Odds are, you’ve probably never heard of Anderson .Paak (pushes hipster glasses back). Featured on six tracks from Dr. Dre’s Compton: The Soundtrack, .Paak is a voice that might not sound too familiar unless you had that album; but come the end of the year, it might very well just be a staple.
Malibu is the second album from the Oxnard native, a near perfect blend of hip-hop, R&B, rock and soul. Similar to other acts such as “The Social Experiment”, .Paak is in a lane of his own, and the result is an LP full of hot jams…
Kudos to Malibu for bringing back the complete album feeling thats been absent from many LP’s, which harkens back to last year’s To Pimp A Butterfly in terms of feeling seamless and complete. From the uber mellow jazz lounge feeling of album opener “The Bird”, one can feel the soul radiating behind the music. He has a story to tell and it’s familiarly intimate. Guests range from BJ The Chicago Kid on “The Waters” to hot female emcee Rapsody on “Without You” to even a less-gangsta-than-usual Game on one of the album’s stand out tracks “Room in Here”. And if you aren’t nodding your head by the time you reach funk-infused “Come Down”, then you might want to check for a pulse.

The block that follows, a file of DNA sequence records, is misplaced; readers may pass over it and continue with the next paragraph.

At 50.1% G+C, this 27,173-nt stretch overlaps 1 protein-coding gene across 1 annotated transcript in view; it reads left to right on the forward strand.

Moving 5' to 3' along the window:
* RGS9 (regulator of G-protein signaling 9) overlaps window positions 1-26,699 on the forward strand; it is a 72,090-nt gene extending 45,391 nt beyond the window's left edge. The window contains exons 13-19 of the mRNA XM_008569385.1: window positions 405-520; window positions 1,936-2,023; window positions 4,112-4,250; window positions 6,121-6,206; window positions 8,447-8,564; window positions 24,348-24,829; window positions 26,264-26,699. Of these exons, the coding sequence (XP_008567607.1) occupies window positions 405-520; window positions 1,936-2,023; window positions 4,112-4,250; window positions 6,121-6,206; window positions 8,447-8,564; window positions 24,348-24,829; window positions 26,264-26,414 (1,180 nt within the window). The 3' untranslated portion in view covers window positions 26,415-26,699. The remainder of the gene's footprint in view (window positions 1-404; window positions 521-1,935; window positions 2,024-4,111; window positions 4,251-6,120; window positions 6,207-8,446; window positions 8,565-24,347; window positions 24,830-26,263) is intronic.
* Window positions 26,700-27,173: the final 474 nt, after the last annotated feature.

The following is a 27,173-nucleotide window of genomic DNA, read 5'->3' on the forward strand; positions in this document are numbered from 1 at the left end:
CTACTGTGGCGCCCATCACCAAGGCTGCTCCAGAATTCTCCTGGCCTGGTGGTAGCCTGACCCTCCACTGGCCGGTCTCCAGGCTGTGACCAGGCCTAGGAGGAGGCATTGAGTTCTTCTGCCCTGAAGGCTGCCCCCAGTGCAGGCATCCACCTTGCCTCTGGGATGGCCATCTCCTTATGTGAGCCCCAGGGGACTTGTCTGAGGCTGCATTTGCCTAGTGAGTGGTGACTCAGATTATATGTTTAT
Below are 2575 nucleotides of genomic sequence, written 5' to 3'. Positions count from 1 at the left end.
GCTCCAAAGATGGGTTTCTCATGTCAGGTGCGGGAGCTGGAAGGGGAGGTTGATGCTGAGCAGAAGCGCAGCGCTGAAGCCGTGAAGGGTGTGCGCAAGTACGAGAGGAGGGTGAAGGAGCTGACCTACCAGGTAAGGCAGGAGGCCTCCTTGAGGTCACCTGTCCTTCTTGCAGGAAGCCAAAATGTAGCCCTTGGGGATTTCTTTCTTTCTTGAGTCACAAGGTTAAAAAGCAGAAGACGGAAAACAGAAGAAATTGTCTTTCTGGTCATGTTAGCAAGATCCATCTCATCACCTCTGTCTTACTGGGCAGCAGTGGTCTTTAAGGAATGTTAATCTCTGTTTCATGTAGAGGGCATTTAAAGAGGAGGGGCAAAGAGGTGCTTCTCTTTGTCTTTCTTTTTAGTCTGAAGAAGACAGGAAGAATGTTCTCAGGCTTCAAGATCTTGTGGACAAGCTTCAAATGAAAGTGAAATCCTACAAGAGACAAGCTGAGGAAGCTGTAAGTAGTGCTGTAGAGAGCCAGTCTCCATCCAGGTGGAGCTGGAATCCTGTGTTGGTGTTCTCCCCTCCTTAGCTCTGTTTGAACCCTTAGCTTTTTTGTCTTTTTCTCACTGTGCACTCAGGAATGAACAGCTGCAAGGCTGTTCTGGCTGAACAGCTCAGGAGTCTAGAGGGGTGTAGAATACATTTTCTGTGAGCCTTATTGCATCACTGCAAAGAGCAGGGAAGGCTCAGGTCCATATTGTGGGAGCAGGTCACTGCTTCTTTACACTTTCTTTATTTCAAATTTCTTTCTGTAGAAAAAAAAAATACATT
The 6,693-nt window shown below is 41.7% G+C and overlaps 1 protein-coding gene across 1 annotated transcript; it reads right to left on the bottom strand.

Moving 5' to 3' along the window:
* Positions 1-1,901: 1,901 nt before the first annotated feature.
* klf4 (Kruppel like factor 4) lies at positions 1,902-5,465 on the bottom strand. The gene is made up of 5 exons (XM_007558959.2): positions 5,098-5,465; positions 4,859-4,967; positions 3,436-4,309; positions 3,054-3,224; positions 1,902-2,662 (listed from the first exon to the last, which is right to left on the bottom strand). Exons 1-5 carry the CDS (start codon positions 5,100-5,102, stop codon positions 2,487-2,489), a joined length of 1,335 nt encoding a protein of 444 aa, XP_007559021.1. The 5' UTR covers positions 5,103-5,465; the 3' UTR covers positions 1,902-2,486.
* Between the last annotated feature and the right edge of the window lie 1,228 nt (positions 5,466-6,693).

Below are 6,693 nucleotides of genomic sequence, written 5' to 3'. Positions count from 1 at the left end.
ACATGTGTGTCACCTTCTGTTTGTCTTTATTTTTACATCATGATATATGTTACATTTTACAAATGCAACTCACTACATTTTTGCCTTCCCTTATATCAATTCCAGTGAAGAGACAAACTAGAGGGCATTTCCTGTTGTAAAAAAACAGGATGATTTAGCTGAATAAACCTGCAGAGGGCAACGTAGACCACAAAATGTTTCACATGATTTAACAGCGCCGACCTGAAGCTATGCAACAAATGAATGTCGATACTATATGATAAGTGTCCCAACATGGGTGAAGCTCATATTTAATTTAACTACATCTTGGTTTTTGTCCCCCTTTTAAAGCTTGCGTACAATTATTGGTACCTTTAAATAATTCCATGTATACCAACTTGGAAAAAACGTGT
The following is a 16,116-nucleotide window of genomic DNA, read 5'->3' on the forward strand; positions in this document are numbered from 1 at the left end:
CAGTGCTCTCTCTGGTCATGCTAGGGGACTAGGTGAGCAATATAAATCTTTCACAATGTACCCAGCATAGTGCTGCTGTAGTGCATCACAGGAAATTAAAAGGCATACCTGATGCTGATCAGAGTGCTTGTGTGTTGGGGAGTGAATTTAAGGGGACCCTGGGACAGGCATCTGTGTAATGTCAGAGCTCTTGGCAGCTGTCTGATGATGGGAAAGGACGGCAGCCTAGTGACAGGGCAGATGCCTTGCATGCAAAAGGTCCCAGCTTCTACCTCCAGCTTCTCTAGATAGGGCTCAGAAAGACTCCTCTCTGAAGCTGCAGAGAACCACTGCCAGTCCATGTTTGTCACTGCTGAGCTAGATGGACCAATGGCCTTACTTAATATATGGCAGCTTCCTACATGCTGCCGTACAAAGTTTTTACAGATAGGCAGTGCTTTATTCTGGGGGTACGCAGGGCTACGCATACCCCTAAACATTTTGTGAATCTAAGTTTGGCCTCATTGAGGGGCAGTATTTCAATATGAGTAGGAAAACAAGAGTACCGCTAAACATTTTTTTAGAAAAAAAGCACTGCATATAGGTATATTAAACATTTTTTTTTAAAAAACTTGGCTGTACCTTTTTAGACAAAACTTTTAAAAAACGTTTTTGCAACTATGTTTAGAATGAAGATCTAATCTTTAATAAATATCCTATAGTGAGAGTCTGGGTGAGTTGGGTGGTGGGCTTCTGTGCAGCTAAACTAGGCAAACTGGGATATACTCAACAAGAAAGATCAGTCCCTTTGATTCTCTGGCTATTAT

Malibu is a triumph as a sophomore effort, but will it equate to a rise of another music legend in the making? Time will only tell. But this artists’ future is as bright as the Cali sun. 4/5 Lowriders.
MURS decided to team up with 9th Wonder and drop a surprise album on Soundcloud in the waning moments of 2015 — and, truthfully, the pair may have dropped one of the best hip-hop albums of the entire year right at the buzzer. As a lower middle class white kid (now white man, mind you), it was always a bit odd listening to hip-hop because, frankly, most of the music isn’t something that I am meant to relate to. While “[Good] music is [good] music and it’s all good” (shout to Common), I’ve always been picky about my hip-hop, having always had a soft spot for what a lot of people would probably call “pure” hip-hop like A Tribe Called Quest, Atmosphere, etc.
Brighter Daze is exactly that.